AIG Sued for $100 Million in Bonuses by Ex-Derivatives StaffBy
23 former employees say insurer bowed to public pressure
AIG argues its debts outweighed employees’ bonus claims
American International Group Inc. was sued by former staff who say they were denied $100 million in bonuses amid public outrage over derivative trades that crippled the insurer and threatened the stability of global financial markets.
Details of the U.K. lawsuit, which was filed in 2014, emerged at a London court hearing Friday. The 23 traders, analysts and managers, who worked at a subsidiary of AIG Financial Products Corp., were denied deferred compensation because of “significant media and political pressure” resulting from the U.S. government’s rescue deal, according to documents their lawyers submitted for the preliminary hearing.
AIG’s Financial Products unit almost brought down the company with money-losing derivative bets backing subprime mortgages. The U.S. saved AIG in a 2008 rescue that then-Federal Reserve Chairman Ben S. Bernanke said made him “more angry” than any other measure the government took to counter the financial crisis. The bailout swelled to $182.3 billion, and public ire intensified after the company committed to paying hundreds of millions of dollars in retention awards to keep AIGFP staff so they could help unwind trades.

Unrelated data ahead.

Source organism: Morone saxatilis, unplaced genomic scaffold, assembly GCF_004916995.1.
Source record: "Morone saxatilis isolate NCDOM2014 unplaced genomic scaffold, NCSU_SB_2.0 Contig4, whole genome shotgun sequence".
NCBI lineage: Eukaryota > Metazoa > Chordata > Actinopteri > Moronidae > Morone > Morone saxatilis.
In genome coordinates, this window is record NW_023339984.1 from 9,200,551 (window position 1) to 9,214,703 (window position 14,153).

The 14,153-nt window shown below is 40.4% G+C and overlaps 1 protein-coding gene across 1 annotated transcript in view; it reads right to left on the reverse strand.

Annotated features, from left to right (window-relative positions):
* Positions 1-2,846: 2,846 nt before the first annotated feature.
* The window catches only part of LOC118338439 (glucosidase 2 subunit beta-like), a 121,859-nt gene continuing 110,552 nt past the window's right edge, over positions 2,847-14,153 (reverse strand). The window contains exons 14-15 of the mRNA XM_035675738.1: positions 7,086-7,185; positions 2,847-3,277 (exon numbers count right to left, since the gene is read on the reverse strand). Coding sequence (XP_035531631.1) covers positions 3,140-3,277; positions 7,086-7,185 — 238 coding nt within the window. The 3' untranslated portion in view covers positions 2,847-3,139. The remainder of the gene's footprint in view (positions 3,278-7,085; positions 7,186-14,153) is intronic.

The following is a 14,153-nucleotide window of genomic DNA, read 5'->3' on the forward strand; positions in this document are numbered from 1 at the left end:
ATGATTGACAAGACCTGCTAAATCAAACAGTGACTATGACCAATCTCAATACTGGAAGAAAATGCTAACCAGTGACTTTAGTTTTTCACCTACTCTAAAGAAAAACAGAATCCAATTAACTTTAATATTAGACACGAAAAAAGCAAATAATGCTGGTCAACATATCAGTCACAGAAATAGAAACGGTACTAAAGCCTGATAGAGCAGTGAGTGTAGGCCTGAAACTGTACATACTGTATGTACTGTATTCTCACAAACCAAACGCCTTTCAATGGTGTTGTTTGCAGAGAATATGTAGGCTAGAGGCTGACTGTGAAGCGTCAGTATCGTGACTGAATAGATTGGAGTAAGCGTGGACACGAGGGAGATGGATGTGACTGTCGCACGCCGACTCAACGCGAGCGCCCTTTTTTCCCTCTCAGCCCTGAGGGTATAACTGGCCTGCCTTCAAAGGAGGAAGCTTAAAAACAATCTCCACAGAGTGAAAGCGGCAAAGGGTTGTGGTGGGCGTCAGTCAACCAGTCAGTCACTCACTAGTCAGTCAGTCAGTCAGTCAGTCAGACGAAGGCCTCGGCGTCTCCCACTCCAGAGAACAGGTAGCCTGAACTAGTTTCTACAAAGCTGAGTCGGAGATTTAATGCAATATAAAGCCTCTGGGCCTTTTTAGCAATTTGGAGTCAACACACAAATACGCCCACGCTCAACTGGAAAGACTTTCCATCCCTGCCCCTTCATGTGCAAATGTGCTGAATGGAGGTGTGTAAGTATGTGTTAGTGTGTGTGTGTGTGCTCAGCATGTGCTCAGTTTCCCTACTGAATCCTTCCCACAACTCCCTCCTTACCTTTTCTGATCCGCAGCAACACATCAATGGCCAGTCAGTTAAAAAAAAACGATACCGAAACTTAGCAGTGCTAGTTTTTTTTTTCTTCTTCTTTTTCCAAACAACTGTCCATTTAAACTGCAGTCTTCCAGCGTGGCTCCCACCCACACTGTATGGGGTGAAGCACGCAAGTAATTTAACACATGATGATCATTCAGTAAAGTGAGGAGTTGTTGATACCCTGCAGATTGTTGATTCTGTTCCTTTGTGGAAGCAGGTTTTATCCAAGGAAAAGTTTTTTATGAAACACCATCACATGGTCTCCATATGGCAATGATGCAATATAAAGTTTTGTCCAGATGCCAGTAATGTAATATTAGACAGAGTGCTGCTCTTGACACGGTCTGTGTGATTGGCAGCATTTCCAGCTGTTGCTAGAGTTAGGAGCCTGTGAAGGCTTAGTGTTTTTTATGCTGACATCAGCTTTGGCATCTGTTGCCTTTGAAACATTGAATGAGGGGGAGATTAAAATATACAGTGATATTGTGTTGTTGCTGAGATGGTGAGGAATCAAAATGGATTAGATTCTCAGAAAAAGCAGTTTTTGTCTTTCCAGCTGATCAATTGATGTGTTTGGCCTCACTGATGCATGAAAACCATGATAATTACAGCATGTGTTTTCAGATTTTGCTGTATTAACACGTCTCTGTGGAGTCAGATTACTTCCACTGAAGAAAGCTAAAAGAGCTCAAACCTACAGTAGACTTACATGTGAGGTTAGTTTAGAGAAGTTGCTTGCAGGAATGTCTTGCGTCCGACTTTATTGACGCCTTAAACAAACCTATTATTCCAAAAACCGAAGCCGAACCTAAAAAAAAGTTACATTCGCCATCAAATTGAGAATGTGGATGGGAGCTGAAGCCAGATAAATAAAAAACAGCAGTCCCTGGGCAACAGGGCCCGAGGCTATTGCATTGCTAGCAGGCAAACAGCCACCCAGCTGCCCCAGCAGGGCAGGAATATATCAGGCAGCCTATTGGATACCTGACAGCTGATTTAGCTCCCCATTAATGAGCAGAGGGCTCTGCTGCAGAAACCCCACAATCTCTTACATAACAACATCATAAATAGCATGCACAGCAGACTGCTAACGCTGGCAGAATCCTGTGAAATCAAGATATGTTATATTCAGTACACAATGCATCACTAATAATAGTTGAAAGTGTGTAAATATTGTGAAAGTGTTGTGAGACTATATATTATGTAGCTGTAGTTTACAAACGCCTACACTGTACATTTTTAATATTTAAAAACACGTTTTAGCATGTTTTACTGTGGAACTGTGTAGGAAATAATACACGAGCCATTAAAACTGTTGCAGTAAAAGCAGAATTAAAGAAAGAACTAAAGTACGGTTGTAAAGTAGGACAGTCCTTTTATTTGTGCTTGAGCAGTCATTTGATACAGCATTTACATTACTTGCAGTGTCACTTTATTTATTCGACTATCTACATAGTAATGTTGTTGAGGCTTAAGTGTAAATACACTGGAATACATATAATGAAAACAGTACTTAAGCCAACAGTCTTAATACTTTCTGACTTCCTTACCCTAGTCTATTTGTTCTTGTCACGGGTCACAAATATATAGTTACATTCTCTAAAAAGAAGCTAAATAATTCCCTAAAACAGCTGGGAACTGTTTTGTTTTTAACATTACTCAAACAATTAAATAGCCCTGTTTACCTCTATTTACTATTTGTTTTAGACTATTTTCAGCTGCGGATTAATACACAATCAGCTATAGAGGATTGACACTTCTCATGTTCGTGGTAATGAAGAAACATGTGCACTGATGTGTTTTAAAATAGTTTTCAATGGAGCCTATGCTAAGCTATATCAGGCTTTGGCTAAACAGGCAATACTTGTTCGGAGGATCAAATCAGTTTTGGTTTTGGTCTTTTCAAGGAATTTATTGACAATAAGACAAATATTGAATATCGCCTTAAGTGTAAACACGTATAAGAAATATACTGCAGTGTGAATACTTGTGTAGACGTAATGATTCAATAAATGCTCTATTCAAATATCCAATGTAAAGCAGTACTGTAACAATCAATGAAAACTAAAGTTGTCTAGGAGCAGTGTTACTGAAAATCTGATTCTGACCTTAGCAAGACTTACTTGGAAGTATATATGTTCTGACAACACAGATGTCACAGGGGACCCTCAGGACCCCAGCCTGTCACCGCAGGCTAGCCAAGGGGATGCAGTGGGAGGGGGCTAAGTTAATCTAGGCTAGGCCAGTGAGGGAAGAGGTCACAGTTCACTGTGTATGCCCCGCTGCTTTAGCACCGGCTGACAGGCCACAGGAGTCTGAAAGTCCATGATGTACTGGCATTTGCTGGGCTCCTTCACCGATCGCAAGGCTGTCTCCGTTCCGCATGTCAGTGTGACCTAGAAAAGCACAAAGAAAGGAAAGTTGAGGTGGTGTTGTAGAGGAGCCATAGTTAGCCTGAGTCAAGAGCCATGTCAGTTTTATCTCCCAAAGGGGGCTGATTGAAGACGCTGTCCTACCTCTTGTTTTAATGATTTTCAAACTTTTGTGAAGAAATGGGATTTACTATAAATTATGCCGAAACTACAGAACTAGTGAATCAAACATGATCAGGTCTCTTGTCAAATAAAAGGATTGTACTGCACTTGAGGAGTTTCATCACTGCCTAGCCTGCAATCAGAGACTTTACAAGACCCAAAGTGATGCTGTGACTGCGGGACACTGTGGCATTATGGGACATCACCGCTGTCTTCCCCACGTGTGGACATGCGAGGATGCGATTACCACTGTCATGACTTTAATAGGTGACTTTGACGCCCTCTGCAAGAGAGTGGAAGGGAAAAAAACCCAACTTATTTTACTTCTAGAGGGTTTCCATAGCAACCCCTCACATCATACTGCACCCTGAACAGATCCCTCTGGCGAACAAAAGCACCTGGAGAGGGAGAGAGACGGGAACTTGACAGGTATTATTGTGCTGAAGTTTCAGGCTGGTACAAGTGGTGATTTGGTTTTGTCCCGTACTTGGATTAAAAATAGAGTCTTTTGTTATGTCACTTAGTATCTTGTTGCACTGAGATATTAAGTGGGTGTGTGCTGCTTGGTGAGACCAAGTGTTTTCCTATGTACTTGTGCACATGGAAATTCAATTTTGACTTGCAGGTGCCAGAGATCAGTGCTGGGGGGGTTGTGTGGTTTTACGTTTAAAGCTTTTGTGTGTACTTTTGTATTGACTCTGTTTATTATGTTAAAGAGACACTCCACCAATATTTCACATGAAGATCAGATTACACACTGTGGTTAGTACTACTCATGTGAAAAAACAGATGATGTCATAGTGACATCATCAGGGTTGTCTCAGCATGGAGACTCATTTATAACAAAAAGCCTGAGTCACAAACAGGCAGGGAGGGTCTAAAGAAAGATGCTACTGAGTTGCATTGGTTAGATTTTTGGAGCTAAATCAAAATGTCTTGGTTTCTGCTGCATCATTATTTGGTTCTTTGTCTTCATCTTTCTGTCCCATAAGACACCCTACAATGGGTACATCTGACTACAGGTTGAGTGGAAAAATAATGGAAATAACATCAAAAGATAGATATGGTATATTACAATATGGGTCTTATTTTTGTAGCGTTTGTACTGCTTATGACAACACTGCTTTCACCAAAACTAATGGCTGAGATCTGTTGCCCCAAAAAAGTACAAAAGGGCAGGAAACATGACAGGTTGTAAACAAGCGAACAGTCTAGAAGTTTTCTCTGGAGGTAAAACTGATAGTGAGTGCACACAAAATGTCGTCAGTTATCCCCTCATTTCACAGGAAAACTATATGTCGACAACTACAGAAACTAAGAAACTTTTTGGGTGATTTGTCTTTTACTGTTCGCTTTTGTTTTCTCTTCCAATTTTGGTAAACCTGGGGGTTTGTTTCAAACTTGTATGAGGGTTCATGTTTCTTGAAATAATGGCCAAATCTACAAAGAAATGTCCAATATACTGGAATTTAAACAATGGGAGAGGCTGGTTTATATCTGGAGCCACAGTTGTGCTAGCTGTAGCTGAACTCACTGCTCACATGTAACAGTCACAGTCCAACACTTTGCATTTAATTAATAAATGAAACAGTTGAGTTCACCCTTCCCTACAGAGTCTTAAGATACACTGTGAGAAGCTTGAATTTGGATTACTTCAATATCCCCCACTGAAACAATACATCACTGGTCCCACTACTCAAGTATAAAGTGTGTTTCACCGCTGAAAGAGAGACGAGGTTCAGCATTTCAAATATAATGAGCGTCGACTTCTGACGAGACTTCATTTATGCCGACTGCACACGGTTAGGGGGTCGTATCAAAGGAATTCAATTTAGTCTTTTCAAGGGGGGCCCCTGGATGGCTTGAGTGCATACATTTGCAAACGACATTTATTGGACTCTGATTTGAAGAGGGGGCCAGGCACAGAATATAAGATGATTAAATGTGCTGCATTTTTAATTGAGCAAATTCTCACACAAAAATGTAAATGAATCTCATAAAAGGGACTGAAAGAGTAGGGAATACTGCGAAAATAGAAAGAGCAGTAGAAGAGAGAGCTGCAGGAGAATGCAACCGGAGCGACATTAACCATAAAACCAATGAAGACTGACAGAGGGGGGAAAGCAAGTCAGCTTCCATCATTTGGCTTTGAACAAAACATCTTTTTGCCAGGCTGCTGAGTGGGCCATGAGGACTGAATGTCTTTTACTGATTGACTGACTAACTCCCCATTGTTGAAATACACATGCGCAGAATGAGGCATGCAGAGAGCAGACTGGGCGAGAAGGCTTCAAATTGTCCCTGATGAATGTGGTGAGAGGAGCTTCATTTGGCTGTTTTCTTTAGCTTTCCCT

“The claimants were part of an AIG business that lost billions of dollars in the financial crisis and yet they are now suing for deferred bonuses of more than $100 million,” AIG spokesman Jon Diat said in an e-mail. “We believe they have no rights under the deferred-compensation plan, which by its terms properly reduced their accounts as a result of their business’ massive losses.”
Only two employees are identified in the available court documents: Tobias Gruber, of Surrey, England, and Ilyas Kanaan, of Beirut, Lebanon.
“These proceedings relate to failures to honor the contractual obligations owed to the claimants in accordance with employee deferred-compensation schemes,” according to a statement from Stephenson Harwood LLP, which represents the pair. “As proceedings are ongoing, it would be inappropriate to comment further.”
‘Very Large’ Claim
The “claim is a very large one,” Judge William Blair said at the hearing. “I’m told it is in the region of $100 million.” He declined the employees’ request for an additional preliminary hearing on a specific point of evidence. A trial is scheduled for January 2018.
AIG argues that even if the employees had a valid claim, it would be subordinate to the other debts of the group, the judge said in his summary of the case.
It’s the latest large-scale legal dispute over bonuses to be heard in London courts, which have proved to be receptive to the claims of finance workers who say they were unfairly treated. In 2013, a group of 104 Dresdner Kleinwort bankers won a protracted legal battle against Commerzbank AG over about 50 million euros ($55 million) in bonuses that were promised but never paid following the financial crisis.
The case is Tobias Gruber v. AIG Management France SA, High Court of Justice, Queen’s Bench Division, Commercial Court, 14-1226